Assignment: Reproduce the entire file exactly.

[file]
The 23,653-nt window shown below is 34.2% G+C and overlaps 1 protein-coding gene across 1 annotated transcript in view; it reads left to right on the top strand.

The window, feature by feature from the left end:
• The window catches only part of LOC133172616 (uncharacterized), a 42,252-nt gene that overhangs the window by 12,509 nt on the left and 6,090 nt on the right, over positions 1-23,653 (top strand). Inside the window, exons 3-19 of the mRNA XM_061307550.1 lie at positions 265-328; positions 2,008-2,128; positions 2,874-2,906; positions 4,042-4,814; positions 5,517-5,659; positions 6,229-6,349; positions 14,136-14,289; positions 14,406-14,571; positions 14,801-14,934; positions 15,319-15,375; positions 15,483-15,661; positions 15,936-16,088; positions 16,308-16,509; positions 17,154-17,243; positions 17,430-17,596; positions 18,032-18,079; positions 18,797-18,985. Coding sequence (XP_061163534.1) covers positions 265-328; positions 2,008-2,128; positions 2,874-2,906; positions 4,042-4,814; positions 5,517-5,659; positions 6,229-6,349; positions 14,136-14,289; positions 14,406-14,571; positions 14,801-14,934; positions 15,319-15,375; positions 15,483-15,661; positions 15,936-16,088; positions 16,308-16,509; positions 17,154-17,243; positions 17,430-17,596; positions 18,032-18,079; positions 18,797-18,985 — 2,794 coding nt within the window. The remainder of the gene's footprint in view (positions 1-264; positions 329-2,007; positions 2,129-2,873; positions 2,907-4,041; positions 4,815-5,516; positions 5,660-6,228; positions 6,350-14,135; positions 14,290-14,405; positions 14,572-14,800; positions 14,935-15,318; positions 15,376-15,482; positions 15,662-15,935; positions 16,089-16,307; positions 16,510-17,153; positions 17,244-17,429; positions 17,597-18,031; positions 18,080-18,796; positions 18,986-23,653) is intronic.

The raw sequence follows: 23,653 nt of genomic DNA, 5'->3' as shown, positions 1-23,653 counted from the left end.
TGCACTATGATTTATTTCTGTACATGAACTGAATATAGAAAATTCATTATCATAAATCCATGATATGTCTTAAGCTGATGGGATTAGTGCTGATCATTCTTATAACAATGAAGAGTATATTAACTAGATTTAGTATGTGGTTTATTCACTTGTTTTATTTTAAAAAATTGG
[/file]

The 23,653-nt window shown below is 34.2% G+C and overlaps 1 protein-coding gene across 1 annotated transcript in view; it reads left to right on the top strand.

The window, feature by feature from the left end:
• The window catches only part of LOC133172616 (uncharacterized), a 42,252-nt gene that overhangs the window by 12,509 nt on the left and 6,090 nt on the right, over positions 1-23,653 (top strand). Inside the window, exons 3-19 of the mRNA XM_061307550.1 lie at positions 265-328; positions 2,008-2,128; positions 2,874-2,906; positions 4,042-4,814; positions 5,517-5,659; positions 6,229-6,349; positions 14,136-14,289; positions 14,406-14,571; positions 14,801-14,934; positions 15,319-15,375; positions 15,483-15,661; positions 15,936-16,088; positions 16,308-16,509; positions 17,154-17,243; positions 17,430-17,596; positions 18,032-18,079; positions 18,797-18,985. Coding sequence (XP_061163534.1) covers positions 265-328; positions 2,008-2,128; positions 2,874-2,906; positions 4,042-4,814; positions 5,517-5,659; positions 6,229-6,349; positions 14,136-14,289; positions 14,406-14,571; positions 14,801-14,934; positions 15,319-15,375; positions 15,483-15,661; positions 15,936-16,088; positions 16,308-16,509; positions 17,154-17,243; positions 17,430-17,596; positions 18,032-18,079; positions 18,797-18,985 — 2,794 coding nt within the window. The remainder of the gene's footprint in view (positions 1-264; positions 329-2,007; positions 2,129-2,873; positions 2,907-4,041; positions 4,815-5,516; positions 5,660-6,228; positions 6,350-14,135; positions 14,290-14,405; positions 14,572-14,800; positions 14,935-15,318; positions 15,376-15,482; positions 15,662-15,935; positions 16,089-16,307; positions 16,510-17,153; positions 17,244-17,429; positions 17,597-18,031; positions 18,080-18,796; positions 18,986-23,653) is intronic.

The raw sequence follows: 23,653 nt of genomic DNA, 5'->3' as shown, positions 1-23,653 counted from the left end.
TGCACTATGATTTATTTCTGTACATGAACTGAATATAGAAAATTCATTATCATAAATCCATGATATGTCTTAAGCTGATGGGATTAGTGCTGATCATTCTTATAACAATGAAGAGTATATTAACTAGATTTAGTATGTGGTTTATTCACTTGTTTTATTTTAAAAAATTGG